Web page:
Pros and cons of the Bruins first round matchup with the Capitals
Entering the final day of the National Hockey League’s regular season this past Saturday the Bruins knew they had nothing to play for as they had the second seed in the East all locked up. With that in mind the B’s, fans and media alike paid close attention to three games.
The Bruins first round opponent was still up in the air as the Bruins knocked off the Buffalo Sabres in a shootout, but just hours later things were a lot clearer.
After victories by the Capitals over the Rangers and Panthers over the Hurricanes combined with a Senators loss to the Devils the Capitals leaped into the seventh seed earning themselves a first round date with the defending Stanley Cup Champions.
As much as Bruins fans hoped it would be the Senators lining up against the Bruins when the puck drops in Boston Thursday night, the Sens just couldn’t make it happen as they failed to capture just one point in their final three games—including a loss to the Bruins—.
So as the Bruins and Capitals prepare for what surely will be an entertaining series, let’s take a look at the pros and cons of facing the Washington Capitals.
Well, it’s the Capitals: Over the past four seasons who has really underachieved more than the Washington Capitals? The Caps have won the Southeast division in each of the past four seasons and haven’t made it past the second round in any of those four seasons. Two of those previous four division titles have led to first round exits. Is this the year that Ovechkin and the Capitals finally make it out of the second round?
Alexander The Great: After a slow start to the 2011-12 season, Alexander Ovechkin really turned the jets on as the calendar flipped to 2012. In 31 games played between January and March Ovechkin nearly averaged a point per game with 18 goals 8 assists and 26 points. Despite a un-Ovechkin-like season, “The Great Number 8” still finished the season with 38 goals, and still has the talent to change the game with one wicked wrister.
The Playoff Ovechkin: Despite 50 points in 27 career playoff games, much of the Capitals playoff struggles have been placed on the shoulders of their Captain. You can often find Ovechkin “milking” it out on the ice especially when it comes getting back on defense. His lack of “heart” often caused him to bump heads with former head coach Bruce Boudreau. With a new head honcho behind the Capitals bench maybe Ovechkin’s attitude and leadership values will change as the postseason begins.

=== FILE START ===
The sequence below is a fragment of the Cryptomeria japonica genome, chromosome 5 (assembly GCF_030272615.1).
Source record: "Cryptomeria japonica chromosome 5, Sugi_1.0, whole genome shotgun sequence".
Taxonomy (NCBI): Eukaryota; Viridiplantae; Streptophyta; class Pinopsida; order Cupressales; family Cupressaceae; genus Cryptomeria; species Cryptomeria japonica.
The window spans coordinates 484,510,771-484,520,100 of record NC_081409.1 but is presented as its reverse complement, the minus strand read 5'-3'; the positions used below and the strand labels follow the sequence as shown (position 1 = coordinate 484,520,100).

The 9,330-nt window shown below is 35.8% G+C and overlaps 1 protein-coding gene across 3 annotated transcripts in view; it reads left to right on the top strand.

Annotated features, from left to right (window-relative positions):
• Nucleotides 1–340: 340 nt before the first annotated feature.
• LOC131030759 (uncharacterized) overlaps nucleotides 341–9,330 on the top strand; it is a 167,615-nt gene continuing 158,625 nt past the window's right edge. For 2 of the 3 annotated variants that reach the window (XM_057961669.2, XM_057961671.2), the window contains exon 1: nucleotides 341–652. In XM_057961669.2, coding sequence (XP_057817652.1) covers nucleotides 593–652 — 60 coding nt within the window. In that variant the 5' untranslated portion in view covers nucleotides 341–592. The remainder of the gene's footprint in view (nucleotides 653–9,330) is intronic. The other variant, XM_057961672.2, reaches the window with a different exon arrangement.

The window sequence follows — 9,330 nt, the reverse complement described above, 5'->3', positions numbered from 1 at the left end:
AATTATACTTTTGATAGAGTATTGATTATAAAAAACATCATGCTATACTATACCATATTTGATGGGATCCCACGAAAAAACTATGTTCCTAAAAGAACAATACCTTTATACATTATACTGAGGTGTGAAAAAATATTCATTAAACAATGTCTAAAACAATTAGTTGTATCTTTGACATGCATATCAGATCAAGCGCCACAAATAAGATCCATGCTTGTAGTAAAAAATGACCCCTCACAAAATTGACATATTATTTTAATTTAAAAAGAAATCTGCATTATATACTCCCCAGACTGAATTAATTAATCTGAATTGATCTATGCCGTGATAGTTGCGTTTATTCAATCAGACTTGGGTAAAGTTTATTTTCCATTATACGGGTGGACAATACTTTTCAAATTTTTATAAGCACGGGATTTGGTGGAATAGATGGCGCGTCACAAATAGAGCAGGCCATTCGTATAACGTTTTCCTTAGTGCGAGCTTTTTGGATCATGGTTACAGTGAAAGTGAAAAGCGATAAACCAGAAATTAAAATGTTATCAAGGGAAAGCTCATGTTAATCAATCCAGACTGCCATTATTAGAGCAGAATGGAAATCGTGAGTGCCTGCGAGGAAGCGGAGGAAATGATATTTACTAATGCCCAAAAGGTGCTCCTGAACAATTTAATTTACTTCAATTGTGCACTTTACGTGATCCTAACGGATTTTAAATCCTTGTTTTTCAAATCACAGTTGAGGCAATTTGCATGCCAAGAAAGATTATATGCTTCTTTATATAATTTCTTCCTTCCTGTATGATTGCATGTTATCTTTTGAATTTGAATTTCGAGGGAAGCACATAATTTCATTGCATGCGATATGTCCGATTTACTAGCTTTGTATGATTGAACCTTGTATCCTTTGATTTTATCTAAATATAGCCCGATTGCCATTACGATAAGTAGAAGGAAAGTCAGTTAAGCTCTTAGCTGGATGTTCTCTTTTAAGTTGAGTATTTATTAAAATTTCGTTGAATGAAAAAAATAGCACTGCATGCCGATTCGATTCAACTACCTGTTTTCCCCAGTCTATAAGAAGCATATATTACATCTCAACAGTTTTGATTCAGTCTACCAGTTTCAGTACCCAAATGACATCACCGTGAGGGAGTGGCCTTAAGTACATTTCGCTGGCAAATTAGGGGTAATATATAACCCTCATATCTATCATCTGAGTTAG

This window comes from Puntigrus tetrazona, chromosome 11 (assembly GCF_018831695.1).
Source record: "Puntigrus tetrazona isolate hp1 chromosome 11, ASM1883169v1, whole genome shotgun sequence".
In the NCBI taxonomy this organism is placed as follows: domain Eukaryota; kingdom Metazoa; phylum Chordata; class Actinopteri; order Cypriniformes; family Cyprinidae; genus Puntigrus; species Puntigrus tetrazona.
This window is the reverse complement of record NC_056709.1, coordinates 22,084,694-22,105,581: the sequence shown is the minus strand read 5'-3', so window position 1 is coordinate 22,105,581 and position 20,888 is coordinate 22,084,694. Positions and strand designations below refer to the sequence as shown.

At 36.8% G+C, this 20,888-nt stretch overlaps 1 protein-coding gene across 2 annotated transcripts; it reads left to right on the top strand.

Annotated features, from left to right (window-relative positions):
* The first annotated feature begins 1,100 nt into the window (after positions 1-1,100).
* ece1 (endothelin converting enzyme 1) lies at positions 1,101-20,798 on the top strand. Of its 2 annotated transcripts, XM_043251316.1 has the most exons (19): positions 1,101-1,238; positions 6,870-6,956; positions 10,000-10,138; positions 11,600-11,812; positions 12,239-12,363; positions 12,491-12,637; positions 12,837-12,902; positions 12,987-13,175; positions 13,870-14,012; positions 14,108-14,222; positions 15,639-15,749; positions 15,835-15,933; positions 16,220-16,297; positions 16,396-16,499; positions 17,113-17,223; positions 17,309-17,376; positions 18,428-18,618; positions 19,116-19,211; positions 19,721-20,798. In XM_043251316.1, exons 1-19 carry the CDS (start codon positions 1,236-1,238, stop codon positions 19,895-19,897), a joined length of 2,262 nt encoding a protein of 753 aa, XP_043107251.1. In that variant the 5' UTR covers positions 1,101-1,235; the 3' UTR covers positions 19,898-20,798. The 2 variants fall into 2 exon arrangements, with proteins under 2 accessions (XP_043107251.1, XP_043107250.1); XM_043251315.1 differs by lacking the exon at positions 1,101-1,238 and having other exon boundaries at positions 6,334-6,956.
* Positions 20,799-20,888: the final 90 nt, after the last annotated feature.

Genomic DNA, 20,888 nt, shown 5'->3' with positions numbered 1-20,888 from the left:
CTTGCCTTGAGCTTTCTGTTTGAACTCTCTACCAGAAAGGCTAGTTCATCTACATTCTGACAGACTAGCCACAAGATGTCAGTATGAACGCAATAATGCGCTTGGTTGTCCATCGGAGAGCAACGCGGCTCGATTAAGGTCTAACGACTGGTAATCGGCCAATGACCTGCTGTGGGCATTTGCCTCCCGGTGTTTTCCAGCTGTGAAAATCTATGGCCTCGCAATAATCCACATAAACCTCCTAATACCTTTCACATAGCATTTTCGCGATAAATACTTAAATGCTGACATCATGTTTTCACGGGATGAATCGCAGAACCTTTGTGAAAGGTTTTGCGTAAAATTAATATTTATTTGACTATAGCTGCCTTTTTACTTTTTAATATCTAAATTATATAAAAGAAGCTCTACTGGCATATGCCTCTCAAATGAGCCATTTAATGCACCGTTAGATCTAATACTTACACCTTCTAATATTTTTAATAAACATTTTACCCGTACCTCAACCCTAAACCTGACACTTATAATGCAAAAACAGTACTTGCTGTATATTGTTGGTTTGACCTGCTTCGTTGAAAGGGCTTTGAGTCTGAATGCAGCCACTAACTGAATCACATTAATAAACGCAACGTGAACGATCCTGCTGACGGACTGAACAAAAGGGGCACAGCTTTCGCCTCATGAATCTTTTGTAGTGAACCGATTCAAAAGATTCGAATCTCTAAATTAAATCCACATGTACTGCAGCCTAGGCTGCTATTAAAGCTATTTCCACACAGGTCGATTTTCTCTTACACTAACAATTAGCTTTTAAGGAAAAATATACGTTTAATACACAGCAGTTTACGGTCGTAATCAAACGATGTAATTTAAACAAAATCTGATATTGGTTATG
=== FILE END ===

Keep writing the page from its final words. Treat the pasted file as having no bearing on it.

The improved Dennis Wideman: Dennis Wideman, the guy Bruins fans loved to hate. Wideman was ran out of town during the 2009-10 season where it seemed like everything that could go wrong for him did, but here’s something Bruins fans forget, or even seem to ignore, Wideman was the best Bruin in the 09-10 Stanley Cup Playoffs. Wideman led the Bruins with 11 assists and 12 points, and quite frankly played some stellar defense. Fast forward to present times and Wideman is thriving in Washington. Wideman led the Capitals with 32 assists and finished third on the team in points with 46. No. 6 also added three points in four games against the Bruins this season. There’s no doubt that Wideman will be a key factor for the Caps in this series.
Capitals goalie situation: The Bruins may have caught a bit of a break as the Caps goalie situation is a scary one indeed. Injuries to Tomas Vokoun and Michael Neuvirth have paved the way for Braden Holtby to get the start for the Capitals in net for at least the first few games. The Caps got some positive news this morning as Neuvirth skated prior to the team’s practice. The 22-year-old Holtby has never appeared in a NHL playoff game, but does enter the postseason with an impressive 14-4-3 record, 2.02 goals against average, and .929 save percentage.
Backstrom’s back: After missing three months of hockey thanks to a concussion courtesy of Rene Bourque, Nicklas Backstrom returned for the Capital’s final four contests registering a goal and an assist. Backstrom a staple on the power play could be another key factor in this series. If Ovechkin and Backstrom can find that rhythm they have shown in the past, things will be much more difficult for the Bruins.
Anthony’s prediction: There’s no doubt this is going to be a difficult series for the Bruins. Ovechkin has his troops playing good hockey at the right time. If the Capitals goalie situation was better then it presently is, I’d maybe side with Washington, but I don’t see any combination of Holtby and a less than 100 percent Neuvirth being able to take four of seven from the defending Stanley Cup Champions. Bruins in 6